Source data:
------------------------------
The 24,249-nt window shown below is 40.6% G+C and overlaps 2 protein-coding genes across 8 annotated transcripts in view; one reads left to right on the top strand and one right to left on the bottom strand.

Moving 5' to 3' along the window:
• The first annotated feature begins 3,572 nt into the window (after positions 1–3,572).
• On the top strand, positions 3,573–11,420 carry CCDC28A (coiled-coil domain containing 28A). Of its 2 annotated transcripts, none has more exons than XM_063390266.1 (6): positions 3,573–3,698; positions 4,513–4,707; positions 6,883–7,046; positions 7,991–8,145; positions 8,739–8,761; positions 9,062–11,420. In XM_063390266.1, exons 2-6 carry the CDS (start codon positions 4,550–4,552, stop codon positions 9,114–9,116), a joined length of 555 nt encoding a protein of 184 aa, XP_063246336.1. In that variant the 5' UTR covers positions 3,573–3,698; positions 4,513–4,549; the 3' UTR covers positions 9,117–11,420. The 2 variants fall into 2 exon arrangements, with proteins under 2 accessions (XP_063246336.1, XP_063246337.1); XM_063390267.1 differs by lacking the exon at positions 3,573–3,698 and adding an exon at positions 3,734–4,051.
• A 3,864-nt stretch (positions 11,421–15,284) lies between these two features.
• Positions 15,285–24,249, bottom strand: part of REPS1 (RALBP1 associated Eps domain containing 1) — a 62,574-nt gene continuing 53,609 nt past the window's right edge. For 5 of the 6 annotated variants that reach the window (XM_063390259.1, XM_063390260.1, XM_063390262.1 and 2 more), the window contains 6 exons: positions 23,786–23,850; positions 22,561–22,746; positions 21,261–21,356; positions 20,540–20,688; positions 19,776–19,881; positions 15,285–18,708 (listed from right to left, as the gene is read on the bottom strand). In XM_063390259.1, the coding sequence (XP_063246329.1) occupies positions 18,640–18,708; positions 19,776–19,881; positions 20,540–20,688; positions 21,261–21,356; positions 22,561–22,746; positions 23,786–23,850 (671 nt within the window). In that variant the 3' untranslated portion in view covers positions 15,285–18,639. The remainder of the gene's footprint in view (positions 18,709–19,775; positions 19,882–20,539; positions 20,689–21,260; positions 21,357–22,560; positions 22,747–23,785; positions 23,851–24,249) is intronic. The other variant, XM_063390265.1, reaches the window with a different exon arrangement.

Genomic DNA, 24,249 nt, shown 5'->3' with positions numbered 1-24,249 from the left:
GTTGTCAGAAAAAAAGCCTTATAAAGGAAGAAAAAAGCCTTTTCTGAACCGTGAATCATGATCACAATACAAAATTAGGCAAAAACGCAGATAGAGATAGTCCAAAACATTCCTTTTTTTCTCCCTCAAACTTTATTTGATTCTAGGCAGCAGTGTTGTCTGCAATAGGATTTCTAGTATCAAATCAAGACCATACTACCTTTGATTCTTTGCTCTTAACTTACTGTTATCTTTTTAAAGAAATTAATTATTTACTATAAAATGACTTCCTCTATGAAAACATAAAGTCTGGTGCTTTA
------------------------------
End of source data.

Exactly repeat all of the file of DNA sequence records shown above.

The 24,249-nt window shown below is 40.6% G+C and overlaps 2 protein-coding genes across 8 annotated transcripts in view; one reads left to right on the top strand and one right to left on the bottom strand.

Moving 5' to 3' along the window:
• The first annotated feature begins 3,572 nt into the window (after positions 1–3,572).
• On the top strand, positions 3,573–11,420 carry CCDC28A (coiled-coil domain containing 28A). Of its 2 annotated transcripts, none has more exons than XM_063390266.1 (6): positions 3,573–3,698; positions 4,513–4,707; positions 6,883–7,046; positions 7,991–8,145; positions 8,739–8,761; positions 9,062–11,420. In XM_063390266.1, exons 2-6 carry the CDS (start codon positions 4,550–4,552, stop codon positions 9,114–9,116), a joined length of 555 nt encoding a protein of 184 aa, XP_063246336.1. In that variant the 5' UTR covers positions 3,573–3,698; positions 4,513–4,549; the 3' UTR covers positions 9,117–11,420. The 2 variants fall into 2 exon arrangements, with proteins under 2 accessions (XP_063246336.1, XP_063246337.1); XM_063390267.1 differs by lacking the exon at positions 3,573–3,698 and adding an exon at positions 3,734–4,051.
• A 3,864-nt stretch (positions 11,421–15,284) lies between these two features.
• Positions 15,285–24,249, bottom strand: part of REPS1 (RALBP1 associated Eps domain containing 1) — a 62,574-nt gene continuing 53,609 nt past the window's right edge. For 5 of the 6 annotated variants that reach the window (XM_063390259.1, XM_063390260.1, XM_063390262.1 and 2 more), the window contains 6 exons: positions 23,786–23,850; positions 22,561–22,746; positions 21,261–21,356; positions 20,540–20,688; positions 19,776–19,881; positions 15,285–18,708 (listed from right to left, as the gene is read on the bottom strand). In XM_063390259.1, the coding sequence (XP_063246329.1) occupies positions 18,640–18,708; positions 19,776–19,881; positions 20,540–20,688; positions 21,261–21,356; positions 22,561–22,746; positions 23,786–23,850 (671 nt within the window). In that variant the 3' untranslated portion in view covers positions 15,285–18,639. The remainder of the gene's footprint in view (positions 18,709–19,775; positions 19,882–20,539; positions 20,689–21,260; positions 21,357–22,560; positions 22,747–23,785; positions 23,851–24,249) is intronic. The other variant, XM_063390265.1, reaches the window with a different exon arrangement.

Genomic DNA, 24,249 nt, shown 5'->3' with positions numbered 1-24,249 from the left:
GTTGTCAGAAAAAAAGCCTTATAAAGGAAGAAAAAAGCCTTTTCTGAACCGTGAATCATGATCACAATACAAAATTAGGCAAAAACGCAGATAGAGATAGTCCAAAACATTCCTTTTTTTCTCCCTCAAACTTTATTTGATTCTAGGCAGCAGTGTTGTCTGCAATAGGATTTCTAGTATCAAATCAAGACCATACTACCTTTGATTCTTTGCTCTTAACTTACTGTTATCTTTTTAAAGAAATTAATTATTTACTATAAAATGACTTCCTCTATGAAAACATAAAGTCTGGTGCTTTA